Republican Sen. Lindsey Graham went on CBS This Morning Monday to announce that he will make his intentions for a possible White House run known on June 1 in central South Carolina. He wound up going a little bit further than that.
Immediately after inviting his hosts to South Carolina in June for his decision, Graham got something of a trick question from Charlie Rose.
“Are you running in part because you look at the field and you don’t think they’re very sophisticated on foreign policy, and you believe that that’s the one thing you bring to the rest,” Rose asked, ever-so sneakily getting in the frame that Graham is already actually running.
Graham’s answer likely said more than Rose was anticipating (emphasis added).
“That’s a really good question. I’ve got the best job in the world, as senator from South Carolina. I’ve got a very comfortable life. I’m running because of what you see on television. I’m running because I think the world is falling apart. I’ve been more right than wrong on foreign policy. It’s not the fault of others, or their lack of this or that, that makes me want to run. It’s my ability in my own mind to be a good commander in chief and make Washington work. The reason I’ve had six primary opponents in my last election is because I’ve been accused of working with Democrats too much. In my view, Democrats and Republicans work together too little, and I would try to change that if I got to be president. And when it came to radical Islam, I would go after them before they came back here again.”
This came to the delight of the show’s hosts. “Sounds like we got a little bit of a jump on South Carolina,” said Gayle King.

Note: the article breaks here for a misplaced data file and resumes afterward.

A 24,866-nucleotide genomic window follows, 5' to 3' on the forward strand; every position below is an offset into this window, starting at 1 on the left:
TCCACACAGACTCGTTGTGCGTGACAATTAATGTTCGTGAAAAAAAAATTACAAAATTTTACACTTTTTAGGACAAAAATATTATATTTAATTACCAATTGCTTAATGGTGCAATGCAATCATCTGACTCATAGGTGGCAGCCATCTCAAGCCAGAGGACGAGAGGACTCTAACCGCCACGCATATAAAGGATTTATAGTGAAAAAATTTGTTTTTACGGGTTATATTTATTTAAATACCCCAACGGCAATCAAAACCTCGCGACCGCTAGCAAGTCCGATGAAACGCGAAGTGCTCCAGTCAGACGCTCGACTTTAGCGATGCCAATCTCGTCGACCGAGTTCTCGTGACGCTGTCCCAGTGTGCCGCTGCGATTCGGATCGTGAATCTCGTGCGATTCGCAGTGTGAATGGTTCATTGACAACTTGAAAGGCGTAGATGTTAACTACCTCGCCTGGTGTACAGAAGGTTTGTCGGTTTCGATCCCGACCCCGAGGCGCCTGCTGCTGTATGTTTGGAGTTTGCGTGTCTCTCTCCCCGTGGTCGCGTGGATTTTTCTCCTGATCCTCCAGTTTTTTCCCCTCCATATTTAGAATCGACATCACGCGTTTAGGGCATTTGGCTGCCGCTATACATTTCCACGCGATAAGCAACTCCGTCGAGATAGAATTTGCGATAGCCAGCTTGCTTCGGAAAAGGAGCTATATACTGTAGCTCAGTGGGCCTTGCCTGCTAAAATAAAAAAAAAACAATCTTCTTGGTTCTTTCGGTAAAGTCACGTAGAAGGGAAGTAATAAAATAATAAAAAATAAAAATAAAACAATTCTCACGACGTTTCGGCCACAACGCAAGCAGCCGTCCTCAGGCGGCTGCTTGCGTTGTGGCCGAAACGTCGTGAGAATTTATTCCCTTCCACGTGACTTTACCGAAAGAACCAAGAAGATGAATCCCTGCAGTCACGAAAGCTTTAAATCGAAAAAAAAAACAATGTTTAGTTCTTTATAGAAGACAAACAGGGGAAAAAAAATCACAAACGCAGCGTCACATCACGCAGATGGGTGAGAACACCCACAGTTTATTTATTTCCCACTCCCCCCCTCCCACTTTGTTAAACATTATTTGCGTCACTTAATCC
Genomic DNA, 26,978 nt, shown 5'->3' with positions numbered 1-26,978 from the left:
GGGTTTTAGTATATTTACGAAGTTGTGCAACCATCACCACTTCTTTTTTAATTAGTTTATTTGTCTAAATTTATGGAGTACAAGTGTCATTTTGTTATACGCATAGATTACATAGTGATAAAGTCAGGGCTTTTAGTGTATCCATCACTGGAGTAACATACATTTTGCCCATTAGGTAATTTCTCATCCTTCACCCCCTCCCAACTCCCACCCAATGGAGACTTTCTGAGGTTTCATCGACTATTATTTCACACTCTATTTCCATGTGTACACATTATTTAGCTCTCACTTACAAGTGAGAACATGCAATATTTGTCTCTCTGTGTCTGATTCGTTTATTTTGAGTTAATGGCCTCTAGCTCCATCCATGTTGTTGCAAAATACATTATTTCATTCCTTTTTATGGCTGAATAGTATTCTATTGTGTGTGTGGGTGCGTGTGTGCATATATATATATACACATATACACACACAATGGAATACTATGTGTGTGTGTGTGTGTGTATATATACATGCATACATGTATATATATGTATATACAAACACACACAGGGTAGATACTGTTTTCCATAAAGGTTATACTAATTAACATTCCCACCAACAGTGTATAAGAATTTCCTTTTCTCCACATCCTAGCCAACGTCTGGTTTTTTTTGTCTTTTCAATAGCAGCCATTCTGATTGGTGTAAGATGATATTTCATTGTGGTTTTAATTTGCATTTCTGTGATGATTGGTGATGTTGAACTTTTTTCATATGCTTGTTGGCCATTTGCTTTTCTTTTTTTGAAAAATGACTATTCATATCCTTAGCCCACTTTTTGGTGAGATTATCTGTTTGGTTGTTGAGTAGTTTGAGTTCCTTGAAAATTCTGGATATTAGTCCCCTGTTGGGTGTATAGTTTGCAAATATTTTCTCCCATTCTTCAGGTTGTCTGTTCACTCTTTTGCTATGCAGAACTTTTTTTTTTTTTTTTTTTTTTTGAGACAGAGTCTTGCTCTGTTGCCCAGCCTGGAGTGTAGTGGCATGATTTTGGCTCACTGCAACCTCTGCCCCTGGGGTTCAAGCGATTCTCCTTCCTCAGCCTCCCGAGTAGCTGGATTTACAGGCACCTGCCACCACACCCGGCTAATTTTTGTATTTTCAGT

You can watch that full video here:
Graham isn’t alone in accidently letting his own probable ambitions slip just a little early.
Just last week, Jeb Bush, who has been “actively exploring” a presidential run since December, answered a question by speaking in the present tense about a run. In March, former Texas Gov. Rick Perry referred to himself as a “candidate,” despite not officially being one. Just over a month before he officially announced a campaign, Ben Carson wrote in an op-ed, “I have much to learn in terms of becoming … a better candidate.” Rand Paul also blew the surprise about a month before his own official announcement, referring to himself on Twitter as “the only candidate who thinks the NSA program on phone records should be shut down.” And last month, soon after announcing his exploratory committee, former Rhode Island Gov. Lincoln Chafee answered a question on CNN by saying, “That’s why I’m running, because I feel strong about where we’re going as a country.”
It of course remains to be seen if Graham or any of the other so-far-unofficial candidates actually will officially run. But there have been plenty cracks in the not-a-candidate veneer.